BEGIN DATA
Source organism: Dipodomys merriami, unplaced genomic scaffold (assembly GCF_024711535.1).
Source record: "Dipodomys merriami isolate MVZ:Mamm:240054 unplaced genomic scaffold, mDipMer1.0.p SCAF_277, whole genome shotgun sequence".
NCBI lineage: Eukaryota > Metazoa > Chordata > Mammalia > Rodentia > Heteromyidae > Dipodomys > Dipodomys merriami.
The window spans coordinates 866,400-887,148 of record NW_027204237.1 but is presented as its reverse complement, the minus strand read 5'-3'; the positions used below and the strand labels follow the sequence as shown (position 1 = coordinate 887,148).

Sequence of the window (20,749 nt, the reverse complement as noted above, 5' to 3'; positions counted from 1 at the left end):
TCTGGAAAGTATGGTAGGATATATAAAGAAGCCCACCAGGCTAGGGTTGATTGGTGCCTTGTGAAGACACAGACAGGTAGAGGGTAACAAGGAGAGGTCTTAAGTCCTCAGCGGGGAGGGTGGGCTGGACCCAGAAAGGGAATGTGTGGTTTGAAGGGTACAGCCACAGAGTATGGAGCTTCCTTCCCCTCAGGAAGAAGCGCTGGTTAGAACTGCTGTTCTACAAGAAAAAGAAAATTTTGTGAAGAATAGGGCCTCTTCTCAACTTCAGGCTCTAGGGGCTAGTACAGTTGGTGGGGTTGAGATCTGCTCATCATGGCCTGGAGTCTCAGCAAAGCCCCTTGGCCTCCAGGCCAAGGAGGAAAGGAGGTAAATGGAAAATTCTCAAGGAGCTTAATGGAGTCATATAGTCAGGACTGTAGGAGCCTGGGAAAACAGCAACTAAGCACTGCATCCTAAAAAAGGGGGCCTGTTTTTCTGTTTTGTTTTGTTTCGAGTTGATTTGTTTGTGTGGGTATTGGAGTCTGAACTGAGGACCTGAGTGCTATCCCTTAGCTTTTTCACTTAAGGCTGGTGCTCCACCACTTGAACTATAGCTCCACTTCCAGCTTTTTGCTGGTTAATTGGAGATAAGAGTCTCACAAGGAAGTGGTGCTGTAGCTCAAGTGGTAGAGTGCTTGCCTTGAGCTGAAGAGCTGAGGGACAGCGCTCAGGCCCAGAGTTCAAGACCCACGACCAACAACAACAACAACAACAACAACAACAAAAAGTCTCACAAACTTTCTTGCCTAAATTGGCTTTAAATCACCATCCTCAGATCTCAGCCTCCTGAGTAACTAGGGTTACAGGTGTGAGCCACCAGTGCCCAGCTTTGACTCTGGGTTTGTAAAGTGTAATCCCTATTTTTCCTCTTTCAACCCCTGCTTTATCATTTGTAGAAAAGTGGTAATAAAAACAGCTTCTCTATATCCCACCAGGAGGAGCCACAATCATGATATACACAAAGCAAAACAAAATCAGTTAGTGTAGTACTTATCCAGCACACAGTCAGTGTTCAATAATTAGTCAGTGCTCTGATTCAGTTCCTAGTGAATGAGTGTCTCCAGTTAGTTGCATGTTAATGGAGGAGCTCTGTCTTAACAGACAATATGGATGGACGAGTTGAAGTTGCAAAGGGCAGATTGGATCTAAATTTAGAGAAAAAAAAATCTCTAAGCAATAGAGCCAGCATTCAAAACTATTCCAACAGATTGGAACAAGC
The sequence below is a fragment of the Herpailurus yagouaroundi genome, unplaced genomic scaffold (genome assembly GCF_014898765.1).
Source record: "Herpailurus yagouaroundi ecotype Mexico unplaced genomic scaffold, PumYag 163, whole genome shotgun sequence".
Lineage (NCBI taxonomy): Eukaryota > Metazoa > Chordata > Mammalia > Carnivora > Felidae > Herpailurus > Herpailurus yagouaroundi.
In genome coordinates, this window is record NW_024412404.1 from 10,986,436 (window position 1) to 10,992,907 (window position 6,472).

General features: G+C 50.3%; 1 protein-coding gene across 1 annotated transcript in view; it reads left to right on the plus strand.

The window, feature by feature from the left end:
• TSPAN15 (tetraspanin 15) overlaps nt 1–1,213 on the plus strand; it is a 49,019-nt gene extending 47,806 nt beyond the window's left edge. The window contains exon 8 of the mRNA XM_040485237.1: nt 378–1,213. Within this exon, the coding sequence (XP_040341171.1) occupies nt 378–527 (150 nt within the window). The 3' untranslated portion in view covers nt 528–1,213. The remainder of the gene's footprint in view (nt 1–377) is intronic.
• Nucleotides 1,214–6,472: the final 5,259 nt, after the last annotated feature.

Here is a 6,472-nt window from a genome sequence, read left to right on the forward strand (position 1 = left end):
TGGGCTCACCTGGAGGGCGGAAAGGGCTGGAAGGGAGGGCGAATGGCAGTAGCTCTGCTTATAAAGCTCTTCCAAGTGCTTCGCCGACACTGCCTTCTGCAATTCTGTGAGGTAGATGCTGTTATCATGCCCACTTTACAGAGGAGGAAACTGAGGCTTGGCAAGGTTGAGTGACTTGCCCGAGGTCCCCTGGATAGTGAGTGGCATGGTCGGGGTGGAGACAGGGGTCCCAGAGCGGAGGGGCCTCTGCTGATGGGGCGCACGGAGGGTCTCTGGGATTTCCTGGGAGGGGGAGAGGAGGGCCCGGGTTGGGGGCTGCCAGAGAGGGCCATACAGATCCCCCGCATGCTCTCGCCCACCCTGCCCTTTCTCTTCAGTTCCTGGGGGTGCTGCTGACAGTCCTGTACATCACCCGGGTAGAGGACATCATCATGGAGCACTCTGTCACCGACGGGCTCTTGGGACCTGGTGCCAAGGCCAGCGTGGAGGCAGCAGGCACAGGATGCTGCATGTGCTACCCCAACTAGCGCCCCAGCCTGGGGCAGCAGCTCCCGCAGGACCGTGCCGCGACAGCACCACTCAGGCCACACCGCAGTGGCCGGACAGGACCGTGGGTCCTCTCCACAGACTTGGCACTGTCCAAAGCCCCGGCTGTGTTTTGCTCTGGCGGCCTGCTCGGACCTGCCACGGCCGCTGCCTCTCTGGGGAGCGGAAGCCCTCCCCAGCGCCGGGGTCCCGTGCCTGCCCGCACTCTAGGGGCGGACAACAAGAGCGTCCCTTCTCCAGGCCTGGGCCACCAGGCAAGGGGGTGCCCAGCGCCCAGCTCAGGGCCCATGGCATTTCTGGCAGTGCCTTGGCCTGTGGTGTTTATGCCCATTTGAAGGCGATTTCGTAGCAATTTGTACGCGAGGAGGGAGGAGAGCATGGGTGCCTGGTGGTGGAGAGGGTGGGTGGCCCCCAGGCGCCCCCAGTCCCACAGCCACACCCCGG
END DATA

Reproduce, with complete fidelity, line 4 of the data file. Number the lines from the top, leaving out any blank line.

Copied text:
The window spans coordinates 866,400-887,148 of record NW_027204237.1 but is presented as its reverse complement, the minus strand read 5'-3'; the positions used below and the strand labels follow the sequence as shown (position 1 = coordinate 887,148).